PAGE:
By Anna Weaver
HONOLULU (CNS) — While the large tsunami waves predicted to hit Hawaiian coastlines Feb. 27 turned out to be much smaller and left no damage, local Catholics took the threat seriously.
Many parishes canceled events and services, sent their priests to higher ground and took other precautions.
La Salette Father Efren Tomas, pastor of Christ the King Parish on the island of Maui, said he found that the tsunami threat made for a good homily tie-in to the weekend Masses’ Gospel reading about the Transfiguration.
“I told of how I had to go up the mountain just like in the Transfiguration, but I had to go up a different mountain — Haleakala,” he joked.
Haleakala, Maui’s highest peak, is upcountry from his parish in Kahului, one of the lowest areas on the island. Father Tomas said his parishioners convinced him to go to higher ground until the threat passed.
“Everybody was on their toes,” he told the Hawaii Catholic, Honolulu’s diocesan newspaper. “They told me that during the 1964 tsunami the water reached the front of Christ the King. And people were picking up fish all over the place.”
The tsunami warning for Hawaii was triggered by an 8.8 magnitude earthquake in Chile, which left nearly 800 people dead. Tsunami sirens went off at 6 a.m. and Hawaii residents in coastal evacuation zones were told to head to higher ground by 10 a.m.
The large waves predicted to roll in around 11 a.m. on the island of Hawaii — known as the “Big Island” — didn’t materialize, but water level fluctuations were noticeable on several islands.
The Diocese of Honolulu used e-mails, its Web site and Twitter to send out updates during the day.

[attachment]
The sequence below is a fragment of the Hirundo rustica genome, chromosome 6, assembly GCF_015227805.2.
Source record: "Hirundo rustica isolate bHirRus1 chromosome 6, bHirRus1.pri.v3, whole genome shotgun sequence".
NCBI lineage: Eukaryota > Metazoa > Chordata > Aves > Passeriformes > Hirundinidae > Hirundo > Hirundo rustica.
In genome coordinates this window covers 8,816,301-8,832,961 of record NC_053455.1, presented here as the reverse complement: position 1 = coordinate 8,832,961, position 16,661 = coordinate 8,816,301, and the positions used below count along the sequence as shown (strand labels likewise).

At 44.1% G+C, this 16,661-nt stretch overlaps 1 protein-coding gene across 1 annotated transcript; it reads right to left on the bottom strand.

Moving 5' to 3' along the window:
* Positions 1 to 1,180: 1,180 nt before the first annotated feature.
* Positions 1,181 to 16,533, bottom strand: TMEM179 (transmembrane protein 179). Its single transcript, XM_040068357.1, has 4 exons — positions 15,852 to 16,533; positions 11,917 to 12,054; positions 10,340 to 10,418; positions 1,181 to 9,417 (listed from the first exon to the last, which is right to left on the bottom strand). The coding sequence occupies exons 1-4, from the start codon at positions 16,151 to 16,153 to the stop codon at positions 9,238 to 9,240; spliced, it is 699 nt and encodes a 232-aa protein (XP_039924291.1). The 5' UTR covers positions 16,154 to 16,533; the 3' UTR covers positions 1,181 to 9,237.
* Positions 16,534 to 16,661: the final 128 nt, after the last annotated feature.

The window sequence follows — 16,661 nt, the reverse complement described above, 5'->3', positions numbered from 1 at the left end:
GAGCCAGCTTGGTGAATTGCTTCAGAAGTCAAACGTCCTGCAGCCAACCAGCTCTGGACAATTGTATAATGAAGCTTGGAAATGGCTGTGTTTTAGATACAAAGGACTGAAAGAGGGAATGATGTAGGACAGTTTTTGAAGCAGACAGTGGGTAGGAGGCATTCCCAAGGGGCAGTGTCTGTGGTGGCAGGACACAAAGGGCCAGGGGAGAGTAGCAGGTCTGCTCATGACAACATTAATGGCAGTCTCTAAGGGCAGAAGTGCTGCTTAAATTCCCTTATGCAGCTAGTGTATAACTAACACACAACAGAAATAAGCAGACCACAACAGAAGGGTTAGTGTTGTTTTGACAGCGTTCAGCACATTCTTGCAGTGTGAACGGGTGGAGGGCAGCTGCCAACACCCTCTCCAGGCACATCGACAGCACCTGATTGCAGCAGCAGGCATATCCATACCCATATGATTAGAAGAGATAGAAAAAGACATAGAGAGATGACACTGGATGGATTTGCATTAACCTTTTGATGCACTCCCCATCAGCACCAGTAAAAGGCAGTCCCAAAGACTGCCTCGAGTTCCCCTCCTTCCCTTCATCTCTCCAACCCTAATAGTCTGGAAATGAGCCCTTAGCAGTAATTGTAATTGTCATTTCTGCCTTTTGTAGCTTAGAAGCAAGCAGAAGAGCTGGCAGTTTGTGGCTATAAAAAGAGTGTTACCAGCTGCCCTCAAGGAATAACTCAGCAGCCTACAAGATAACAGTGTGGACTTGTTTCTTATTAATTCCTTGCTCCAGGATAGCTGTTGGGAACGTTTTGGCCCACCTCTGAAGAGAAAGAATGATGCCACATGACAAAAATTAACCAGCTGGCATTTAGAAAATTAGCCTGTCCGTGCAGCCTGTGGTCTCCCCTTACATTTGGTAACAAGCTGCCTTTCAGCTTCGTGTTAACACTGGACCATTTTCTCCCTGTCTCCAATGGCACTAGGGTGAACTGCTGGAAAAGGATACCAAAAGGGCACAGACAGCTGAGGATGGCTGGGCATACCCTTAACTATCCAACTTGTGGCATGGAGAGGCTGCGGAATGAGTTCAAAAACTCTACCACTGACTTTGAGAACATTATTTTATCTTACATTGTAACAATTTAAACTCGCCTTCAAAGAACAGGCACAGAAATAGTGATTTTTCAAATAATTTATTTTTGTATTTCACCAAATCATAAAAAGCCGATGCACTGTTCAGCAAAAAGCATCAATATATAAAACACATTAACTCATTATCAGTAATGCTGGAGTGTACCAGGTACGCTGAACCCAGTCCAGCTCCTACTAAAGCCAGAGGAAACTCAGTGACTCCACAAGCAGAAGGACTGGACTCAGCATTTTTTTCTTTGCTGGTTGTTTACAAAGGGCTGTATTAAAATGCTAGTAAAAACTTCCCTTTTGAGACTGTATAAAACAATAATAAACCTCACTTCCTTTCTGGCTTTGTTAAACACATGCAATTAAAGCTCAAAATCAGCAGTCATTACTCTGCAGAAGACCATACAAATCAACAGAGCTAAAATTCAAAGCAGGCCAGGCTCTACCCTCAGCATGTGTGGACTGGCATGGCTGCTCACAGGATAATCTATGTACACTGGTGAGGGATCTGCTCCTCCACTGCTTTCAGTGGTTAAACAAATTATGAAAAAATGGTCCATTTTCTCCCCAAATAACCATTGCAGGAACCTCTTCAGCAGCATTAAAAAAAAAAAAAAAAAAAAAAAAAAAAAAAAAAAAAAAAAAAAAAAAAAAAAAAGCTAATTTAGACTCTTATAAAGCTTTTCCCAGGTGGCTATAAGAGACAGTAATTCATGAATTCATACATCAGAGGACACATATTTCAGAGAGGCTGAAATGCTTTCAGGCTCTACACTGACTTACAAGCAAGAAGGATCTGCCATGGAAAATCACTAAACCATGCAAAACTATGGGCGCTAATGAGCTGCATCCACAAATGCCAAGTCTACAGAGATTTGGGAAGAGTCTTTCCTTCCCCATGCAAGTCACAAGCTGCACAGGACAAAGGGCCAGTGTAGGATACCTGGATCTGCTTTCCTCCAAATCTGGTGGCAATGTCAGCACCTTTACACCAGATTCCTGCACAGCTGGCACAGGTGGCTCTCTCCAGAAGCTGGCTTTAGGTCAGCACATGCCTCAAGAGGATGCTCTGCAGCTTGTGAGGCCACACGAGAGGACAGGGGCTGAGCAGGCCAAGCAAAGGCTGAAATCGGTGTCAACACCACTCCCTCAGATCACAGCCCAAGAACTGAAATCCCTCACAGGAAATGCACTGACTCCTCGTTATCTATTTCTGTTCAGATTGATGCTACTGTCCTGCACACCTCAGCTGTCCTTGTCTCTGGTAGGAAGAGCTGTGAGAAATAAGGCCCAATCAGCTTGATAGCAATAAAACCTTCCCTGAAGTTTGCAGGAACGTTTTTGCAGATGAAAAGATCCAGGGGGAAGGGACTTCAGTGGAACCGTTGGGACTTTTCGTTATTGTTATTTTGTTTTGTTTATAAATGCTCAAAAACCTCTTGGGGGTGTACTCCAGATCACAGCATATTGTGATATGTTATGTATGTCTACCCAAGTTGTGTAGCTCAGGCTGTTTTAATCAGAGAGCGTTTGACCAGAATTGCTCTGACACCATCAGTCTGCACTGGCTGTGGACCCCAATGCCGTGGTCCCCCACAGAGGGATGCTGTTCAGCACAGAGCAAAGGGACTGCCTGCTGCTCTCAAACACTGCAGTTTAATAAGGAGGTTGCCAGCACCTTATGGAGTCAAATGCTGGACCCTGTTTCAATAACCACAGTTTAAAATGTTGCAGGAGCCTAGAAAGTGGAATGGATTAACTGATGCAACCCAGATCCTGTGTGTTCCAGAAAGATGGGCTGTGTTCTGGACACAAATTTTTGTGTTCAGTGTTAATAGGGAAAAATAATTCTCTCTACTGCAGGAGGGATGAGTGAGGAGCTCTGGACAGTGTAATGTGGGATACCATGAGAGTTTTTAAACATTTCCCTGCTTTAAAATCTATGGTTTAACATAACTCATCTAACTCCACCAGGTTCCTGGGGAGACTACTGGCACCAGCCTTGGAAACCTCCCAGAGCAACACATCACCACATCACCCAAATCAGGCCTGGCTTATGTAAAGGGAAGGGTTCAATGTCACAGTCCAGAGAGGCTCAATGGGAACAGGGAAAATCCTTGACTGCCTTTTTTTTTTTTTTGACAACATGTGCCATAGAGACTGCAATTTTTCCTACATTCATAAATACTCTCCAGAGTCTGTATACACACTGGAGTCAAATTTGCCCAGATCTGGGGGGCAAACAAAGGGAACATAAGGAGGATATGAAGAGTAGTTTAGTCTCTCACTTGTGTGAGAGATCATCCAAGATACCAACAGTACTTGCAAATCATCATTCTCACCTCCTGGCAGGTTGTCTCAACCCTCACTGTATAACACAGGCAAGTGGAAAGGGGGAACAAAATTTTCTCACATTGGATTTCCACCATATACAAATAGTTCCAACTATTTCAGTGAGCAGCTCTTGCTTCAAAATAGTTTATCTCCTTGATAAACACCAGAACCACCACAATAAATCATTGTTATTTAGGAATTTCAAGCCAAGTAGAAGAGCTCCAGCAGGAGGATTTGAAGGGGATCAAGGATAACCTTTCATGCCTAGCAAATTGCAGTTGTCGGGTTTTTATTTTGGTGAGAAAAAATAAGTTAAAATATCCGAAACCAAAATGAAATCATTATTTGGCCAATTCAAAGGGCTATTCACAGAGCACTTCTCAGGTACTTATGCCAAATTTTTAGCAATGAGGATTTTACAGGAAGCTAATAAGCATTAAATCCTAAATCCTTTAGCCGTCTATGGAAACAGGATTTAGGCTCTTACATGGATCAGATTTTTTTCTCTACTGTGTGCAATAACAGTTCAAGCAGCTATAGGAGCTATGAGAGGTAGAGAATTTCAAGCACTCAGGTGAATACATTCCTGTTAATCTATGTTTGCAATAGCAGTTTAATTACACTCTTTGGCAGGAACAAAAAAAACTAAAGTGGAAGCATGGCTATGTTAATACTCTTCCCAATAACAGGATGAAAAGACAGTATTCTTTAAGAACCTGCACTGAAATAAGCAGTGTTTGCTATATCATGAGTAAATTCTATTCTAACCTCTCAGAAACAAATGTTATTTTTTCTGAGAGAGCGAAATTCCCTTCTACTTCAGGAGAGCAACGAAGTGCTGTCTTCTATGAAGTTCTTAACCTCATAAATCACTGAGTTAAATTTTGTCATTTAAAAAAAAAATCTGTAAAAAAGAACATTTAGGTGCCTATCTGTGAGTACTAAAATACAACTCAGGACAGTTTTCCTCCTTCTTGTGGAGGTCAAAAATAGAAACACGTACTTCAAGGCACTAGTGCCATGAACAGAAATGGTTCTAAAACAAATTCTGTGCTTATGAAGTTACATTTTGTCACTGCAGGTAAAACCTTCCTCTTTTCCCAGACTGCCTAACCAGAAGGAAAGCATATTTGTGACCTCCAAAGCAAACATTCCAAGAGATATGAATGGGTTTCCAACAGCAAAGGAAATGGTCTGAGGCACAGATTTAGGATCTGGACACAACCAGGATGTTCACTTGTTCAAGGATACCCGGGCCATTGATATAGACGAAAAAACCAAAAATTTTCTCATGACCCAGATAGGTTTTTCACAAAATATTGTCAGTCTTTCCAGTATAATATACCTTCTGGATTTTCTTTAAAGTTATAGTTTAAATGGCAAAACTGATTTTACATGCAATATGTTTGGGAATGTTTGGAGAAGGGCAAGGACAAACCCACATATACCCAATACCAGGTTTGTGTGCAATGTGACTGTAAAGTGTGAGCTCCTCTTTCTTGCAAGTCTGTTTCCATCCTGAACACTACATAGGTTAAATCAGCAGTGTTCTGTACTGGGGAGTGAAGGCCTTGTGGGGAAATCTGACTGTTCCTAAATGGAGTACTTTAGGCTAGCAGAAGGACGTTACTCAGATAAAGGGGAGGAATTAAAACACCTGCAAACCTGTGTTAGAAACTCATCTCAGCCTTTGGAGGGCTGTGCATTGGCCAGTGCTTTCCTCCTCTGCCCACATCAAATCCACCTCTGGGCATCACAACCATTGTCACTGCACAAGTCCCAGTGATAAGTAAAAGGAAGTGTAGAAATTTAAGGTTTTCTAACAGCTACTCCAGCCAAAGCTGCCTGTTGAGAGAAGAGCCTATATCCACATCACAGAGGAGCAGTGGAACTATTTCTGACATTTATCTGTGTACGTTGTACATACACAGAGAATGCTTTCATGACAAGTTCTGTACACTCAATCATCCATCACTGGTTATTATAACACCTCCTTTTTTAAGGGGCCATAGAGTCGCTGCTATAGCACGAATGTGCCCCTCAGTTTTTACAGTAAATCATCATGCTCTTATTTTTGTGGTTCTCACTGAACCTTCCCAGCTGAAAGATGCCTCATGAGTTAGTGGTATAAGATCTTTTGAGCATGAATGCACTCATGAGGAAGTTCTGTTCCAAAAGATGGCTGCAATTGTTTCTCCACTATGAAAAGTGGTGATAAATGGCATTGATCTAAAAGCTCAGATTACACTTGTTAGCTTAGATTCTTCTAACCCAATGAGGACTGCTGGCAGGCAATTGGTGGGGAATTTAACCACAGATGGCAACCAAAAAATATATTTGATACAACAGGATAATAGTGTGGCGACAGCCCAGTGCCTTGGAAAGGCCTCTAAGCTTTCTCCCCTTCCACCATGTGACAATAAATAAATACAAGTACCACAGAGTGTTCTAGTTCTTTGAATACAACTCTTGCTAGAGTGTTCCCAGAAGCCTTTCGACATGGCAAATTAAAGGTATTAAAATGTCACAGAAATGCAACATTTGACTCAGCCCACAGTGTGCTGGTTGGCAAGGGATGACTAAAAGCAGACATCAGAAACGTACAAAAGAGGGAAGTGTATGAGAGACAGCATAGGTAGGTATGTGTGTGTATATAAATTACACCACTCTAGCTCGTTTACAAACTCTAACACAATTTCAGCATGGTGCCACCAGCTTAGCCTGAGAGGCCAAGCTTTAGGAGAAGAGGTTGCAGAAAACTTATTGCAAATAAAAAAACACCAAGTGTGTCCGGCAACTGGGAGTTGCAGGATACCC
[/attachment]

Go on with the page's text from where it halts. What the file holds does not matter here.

Parishes well out of the tsunami evacuation zone carried on as usual and were sometimes the go-to places for parishioners living near the ocean.
St. Jude Church in Kapolei on Oahu sits safely on a hill, and parish secretary Caren Argenzia said the church parking lot was packed by late morning Feb. 27 with parishioners’ cars.
“People had their chairs and coolers set up and they were just waiting for the all-clear sign,” she said.
The church’s bathrooms were open for the tsunami tailgaters, but the church was otherwise occupied. That’s because Richard and Amanda Evans were getting married at 10:30 a.m., about a half-hour before the first tsunami waves were predicted to hit. The Evanses didn’t get their centerpieces because the florist shop had closed, but their wedding Mass and reception at a nearby Chinese restaurant went on with no other tsunami complications.
St. Jude’s pastor, Father Joseph Diaz, in his wedding homily pointed out that the Evanses would have a truly memorable wedding day.
On Hawaii island, Edwina Fujimoto was leading a “Life in the Spirit” seminar for youths and young adults at St. Theresa Parish in Mountain View, well situated on higher ground.
Two attendees were late because they had joked to their parents that they wanted to go wave-watching instead of to the seminar. They were promptly grounded and not allowed to head to St. Theresa until around the time the tsunami warning was canceled at 1:38 p.m.
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